The yellow and red flags were out; everybody was tense, waiting, and the gun range was clear. The a klaxon sounded. “System is enabled,” the voice on the speakerphone said. The people nearby could feel a slight shake in the floor. “Gun is fired,” the voice said. All this took place inside a huge cavernous building at the Naval Surface Warfare Center in Dahlgren, Va., on Friday. The projectile left a huge trail of fire behind it, and it also left a whole room of researchers applauding.
If you don’t know what a railgun is… well, you obvously haven’t played Quake. A railgun is a gun that is fired by an electrical charge rather than an explosion. Railguns use two rolling contacts that direct a huge electrical current through the projectile; the current then interacts with the magnetic fields generated by the rails to greatly accelerate it. In this case, they reached the speed seven times greater than the speed of sound.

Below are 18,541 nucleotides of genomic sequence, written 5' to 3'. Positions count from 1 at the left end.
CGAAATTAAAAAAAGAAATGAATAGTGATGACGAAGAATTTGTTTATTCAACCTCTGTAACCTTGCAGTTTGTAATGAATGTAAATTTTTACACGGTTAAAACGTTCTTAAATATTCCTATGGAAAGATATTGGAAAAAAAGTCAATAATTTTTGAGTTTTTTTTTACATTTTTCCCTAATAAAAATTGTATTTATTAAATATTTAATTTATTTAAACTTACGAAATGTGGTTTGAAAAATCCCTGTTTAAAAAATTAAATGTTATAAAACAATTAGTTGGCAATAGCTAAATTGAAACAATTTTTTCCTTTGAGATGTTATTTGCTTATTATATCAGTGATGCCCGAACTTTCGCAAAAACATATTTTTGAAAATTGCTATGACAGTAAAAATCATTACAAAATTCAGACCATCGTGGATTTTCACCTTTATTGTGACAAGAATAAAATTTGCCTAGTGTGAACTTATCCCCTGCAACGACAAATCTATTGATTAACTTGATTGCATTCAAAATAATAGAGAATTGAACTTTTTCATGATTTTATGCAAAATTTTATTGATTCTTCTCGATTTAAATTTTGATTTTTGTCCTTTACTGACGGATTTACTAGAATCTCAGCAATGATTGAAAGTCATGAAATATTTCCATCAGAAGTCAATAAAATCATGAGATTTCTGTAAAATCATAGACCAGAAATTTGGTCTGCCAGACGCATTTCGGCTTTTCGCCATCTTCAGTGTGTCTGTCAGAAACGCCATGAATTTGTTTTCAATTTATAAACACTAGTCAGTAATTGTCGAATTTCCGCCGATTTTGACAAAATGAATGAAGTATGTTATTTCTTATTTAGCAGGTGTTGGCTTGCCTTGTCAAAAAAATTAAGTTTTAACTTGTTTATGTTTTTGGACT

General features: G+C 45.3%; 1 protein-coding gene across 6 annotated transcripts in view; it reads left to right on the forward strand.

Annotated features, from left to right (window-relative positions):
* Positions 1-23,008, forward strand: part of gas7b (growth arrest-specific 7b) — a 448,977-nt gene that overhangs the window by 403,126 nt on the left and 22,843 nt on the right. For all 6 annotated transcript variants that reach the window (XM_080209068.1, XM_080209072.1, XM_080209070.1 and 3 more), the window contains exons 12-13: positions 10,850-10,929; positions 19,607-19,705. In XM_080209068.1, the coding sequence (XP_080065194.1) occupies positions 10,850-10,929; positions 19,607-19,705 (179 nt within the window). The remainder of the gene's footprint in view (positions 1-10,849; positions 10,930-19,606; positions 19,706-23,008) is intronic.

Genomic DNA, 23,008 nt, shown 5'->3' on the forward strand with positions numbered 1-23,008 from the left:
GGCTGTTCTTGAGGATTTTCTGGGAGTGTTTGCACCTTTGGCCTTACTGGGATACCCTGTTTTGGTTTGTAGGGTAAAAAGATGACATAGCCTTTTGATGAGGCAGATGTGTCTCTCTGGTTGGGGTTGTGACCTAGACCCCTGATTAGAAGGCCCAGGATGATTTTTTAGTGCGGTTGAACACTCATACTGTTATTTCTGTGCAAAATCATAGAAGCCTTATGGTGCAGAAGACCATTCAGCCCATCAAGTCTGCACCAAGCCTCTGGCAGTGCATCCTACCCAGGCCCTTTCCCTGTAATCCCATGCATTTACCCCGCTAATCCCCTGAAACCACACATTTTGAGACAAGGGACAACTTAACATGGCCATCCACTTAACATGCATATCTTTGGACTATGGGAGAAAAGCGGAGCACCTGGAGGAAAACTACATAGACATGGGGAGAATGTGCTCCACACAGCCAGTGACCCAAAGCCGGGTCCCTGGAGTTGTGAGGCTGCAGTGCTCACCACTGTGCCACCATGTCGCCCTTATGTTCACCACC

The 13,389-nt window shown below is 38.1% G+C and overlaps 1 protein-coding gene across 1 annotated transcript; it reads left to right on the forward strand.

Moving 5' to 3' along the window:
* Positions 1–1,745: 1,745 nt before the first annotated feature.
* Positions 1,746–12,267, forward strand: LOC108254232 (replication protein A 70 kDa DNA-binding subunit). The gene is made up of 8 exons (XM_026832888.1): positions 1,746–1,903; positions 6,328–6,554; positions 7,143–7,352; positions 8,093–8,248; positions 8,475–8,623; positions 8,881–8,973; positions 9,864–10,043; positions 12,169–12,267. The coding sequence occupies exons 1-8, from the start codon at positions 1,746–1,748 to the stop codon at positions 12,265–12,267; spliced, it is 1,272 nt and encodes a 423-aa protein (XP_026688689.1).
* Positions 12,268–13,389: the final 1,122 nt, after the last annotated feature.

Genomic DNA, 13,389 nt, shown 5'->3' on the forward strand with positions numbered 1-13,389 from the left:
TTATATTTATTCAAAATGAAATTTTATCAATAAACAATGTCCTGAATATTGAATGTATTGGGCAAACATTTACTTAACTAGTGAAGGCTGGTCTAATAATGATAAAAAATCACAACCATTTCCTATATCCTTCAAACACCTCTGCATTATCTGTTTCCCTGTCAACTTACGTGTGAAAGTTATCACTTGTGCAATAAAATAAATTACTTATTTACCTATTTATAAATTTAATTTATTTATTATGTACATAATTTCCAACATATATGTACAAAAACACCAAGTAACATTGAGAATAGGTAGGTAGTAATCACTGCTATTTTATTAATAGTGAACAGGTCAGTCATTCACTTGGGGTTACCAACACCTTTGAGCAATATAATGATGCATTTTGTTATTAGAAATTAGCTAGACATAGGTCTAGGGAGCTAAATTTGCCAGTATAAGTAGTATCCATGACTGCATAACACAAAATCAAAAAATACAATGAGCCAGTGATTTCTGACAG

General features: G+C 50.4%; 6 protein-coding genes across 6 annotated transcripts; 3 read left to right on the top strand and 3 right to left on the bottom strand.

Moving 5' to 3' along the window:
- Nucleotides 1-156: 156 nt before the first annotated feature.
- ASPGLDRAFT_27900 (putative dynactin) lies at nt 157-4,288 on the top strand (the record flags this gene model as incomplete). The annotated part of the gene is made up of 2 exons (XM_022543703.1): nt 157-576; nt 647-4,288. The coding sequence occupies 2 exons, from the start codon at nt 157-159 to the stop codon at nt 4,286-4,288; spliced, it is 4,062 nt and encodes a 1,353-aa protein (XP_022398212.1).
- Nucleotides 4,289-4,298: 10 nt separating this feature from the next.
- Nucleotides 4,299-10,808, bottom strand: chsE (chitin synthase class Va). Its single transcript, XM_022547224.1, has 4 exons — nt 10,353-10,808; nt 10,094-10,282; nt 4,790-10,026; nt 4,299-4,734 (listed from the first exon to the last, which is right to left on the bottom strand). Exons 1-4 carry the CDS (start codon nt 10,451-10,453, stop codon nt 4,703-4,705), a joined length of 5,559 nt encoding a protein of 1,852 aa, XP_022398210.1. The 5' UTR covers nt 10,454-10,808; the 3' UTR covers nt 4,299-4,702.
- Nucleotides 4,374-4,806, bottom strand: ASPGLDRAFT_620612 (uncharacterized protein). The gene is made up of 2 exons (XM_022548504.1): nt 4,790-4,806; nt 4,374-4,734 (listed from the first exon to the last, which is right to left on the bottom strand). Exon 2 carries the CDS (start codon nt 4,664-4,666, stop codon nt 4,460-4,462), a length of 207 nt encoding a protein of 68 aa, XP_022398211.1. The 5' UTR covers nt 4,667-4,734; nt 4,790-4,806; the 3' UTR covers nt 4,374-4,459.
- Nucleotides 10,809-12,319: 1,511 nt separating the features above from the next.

It was the latest test in Naval railguns, a technology that promises to change Naval warfare forever, once it reaches a certain level. The US Navy hopes this will imbue ships with sci-fi like firepower, and according to their own statements, everything is going just fabulous.
“It’s exhilarating,” Elizabeth D’Andrea, the railgun project’s strategic director, said after the test.
“It’s a very important technology,” said Rear Adm. Nevin P. Carr Jr., chief of Naval Research, although “this is not a weapon that’s going to be here tomorrow.”
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